It’s no accident that The Guardian’s satirical football bulletin refers to Leeds United as ‘Nasty Leeds’. They had previously been known as ‘Dirty Leeds’, which was, for some reason deemed insufficient. Leeds is one of those football teams who manage to pick a fight with anyone and everyone. Every match they play seems to be a grudge match of some sort; either a fierce local derby or an re-enactment of some past rivalry, injustice or unsavoury incident.
When “feisty” Dennis Wise became Leeds manager a few years ago, he stated that he wanted them to recapture their true character: “I want them to be horrible and nasty, like the great Leeds teams of the past”.
So it was with a slightly bashful smile that I observed Leeds’ latest embarrassment. Last week, the Club introduced a new badge, which was immediately lambasted by large numbers of fans, through social media.
The coverage has focused on the fans’ reaction. The club has promised to consult more widely and review the design. That’s code for “start again, ‘cos we screwed up”.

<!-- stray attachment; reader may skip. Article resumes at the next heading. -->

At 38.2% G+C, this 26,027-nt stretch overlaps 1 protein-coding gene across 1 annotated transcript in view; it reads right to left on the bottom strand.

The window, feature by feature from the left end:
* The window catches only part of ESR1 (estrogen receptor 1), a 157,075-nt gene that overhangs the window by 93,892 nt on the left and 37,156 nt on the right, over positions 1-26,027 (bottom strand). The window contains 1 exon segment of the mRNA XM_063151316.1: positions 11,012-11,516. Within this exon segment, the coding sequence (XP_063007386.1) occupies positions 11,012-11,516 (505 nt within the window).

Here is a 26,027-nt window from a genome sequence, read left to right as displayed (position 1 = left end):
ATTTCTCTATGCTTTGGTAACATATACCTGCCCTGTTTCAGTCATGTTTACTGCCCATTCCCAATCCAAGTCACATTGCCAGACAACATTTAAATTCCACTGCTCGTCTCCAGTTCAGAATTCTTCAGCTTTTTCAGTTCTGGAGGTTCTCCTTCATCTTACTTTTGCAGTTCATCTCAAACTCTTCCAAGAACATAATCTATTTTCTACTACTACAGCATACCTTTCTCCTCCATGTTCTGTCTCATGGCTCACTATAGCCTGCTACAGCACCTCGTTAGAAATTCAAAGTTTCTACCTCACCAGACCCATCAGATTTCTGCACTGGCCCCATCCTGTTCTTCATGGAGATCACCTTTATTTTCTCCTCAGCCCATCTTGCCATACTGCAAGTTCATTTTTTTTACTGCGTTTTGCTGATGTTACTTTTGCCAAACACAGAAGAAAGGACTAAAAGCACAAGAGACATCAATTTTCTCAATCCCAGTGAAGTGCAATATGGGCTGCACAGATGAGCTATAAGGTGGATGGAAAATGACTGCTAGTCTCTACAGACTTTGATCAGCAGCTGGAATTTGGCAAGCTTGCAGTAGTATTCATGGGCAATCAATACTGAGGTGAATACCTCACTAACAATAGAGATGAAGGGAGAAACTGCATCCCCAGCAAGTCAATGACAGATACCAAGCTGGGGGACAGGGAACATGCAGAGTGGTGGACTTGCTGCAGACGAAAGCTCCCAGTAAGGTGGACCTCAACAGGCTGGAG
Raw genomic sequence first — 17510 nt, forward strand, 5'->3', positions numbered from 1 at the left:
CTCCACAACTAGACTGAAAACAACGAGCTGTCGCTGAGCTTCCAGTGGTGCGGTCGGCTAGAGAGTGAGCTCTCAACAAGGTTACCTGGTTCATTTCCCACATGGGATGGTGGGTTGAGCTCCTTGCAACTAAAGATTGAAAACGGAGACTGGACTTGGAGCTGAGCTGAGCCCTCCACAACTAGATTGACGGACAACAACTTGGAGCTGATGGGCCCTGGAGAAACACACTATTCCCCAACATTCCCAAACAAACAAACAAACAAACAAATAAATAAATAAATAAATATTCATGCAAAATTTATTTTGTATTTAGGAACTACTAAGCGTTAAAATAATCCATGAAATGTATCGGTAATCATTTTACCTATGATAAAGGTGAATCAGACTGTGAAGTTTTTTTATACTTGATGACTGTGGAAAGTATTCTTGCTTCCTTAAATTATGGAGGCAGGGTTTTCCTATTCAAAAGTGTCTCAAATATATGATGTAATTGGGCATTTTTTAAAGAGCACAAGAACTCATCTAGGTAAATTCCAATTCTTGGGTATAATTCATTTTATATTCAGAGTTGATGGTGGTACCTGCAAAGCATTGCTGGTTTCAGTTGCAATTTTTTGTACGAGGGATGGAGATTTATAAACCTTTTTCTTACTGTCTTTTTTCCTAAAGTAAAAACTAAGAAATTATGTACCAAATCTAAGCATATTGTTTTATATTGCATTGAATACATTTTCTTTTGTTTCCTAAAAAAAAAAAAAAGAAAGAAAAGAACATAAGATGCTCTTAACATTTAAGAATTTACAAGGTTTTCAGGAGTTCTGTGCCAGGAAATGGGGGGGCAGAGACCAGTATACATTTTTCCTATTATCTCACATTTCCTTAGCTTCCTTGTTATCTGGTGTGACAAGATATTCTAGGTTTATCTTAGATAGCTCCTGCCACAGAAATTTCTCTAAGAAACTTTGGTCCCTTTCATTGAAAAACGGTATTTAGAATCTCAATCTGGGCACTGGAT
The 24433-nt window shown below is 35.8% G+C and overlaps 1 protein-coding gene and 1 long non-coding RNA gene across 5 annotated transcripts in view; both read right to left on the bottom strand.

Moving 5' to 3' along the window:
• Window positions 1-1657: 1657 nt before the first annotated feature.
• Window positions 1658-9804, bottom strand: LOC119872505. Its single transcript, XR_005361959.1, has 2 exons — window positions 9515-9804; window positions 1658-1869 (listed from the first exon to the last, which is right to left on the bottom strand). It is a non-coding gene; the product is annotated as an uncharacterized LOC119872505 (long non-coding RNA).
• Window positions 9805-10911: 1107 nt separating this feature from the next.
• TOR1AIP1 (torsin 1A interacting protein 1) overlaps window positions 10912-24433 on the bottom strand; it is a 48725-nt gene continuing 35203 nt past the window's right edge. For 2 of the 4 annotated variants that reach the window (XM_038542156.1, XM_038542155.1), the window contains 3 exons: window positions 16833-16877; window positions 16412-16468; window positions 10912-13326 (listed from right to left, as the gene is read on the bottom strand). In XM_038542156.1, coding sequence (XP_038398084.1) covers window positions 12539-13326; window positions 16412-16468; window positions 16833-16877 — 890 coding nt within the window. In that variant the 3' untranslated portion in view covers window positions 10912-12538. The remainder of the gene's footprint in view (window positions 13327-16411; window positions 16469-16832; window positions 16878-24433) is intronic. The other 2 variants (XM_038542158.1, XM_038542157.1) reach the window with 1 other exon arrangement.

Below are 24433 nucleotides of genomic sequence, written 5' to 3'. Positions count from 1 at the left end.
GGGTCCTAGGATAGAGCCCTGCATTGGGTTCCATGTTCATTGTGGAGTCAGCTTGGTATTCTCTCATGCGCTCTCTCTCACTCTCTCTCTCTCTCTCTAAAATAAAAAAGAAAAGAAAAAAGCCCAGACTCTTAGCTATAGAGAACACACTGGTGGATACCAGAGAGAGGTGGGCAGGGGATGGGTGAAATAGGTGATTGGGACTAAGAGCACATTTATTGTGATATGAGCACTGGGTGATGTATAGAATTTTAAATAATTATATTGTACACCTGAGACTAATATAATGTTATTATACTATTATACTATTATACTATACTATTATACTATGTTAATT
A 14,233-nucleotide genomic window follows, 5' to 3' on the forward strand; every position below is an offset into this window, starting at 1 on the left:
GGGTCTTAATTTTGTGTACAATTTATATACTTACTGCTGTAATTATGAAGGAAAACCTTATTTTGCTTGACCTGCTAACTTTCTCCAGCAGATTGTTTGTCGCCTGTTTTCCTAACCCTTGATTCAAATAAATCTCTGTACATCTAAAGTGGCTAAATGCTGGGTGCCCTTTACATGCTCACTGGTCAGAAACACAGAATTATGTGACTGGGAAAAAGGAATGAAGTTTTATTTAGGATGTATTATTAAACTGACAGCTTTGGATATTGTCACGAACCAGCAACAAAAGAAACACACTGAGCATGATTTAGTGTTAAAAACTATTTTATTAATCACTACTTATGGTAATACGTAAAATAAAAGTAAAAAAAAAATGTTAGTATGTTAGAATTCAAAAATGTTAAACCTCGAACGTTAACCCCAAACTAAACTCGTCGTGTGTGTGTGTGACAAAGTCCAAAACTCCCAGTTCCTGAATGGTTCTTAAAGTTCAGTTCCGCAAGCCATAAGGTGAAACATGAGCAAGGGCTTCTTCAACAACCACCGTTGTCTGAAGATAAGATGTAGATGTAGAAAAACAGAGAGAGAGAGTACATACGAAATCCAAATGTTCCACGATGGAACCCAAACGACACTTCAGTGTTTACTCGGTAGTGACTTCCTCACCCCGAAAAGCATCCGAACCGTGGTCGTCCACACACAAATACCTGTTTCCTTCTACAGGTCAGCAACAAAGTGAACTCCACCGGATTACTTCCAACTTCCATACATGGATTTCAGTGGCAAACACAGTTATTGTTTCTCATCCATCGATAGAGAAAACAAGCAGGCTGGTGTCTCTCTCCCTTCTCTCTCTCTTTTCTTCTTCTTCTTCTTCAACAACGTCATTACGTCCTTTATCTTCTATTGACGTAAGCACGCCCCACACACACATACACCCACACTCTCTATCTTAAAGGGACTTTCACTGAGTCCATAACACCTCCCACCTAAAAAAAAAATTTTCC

The original rationale for the badge is that the ‘chest thump’ is an action known as the ‘Leeds salute’. The not-always-explicitly-stated issue is that it looks a lot like a kind of fascist salute. “And nobody wants that” as the armchair football critic might observe. (But clearly not an accident either, as the armchair Leeds-watcher might observe.)
On the other hand, I would contend, the Leeds badge has a certain “comedy Fascist” quality, which is more funny than threatening.
It’s almost perfectly represented by the characterisation of would-be Black shirt leader Roderick Spode, in the Bertie Wooster stories by P.G. Wodehouse.
If you don’t believe me, enjoy the clip.
Better to laugh at these things than to get upset, I often feel.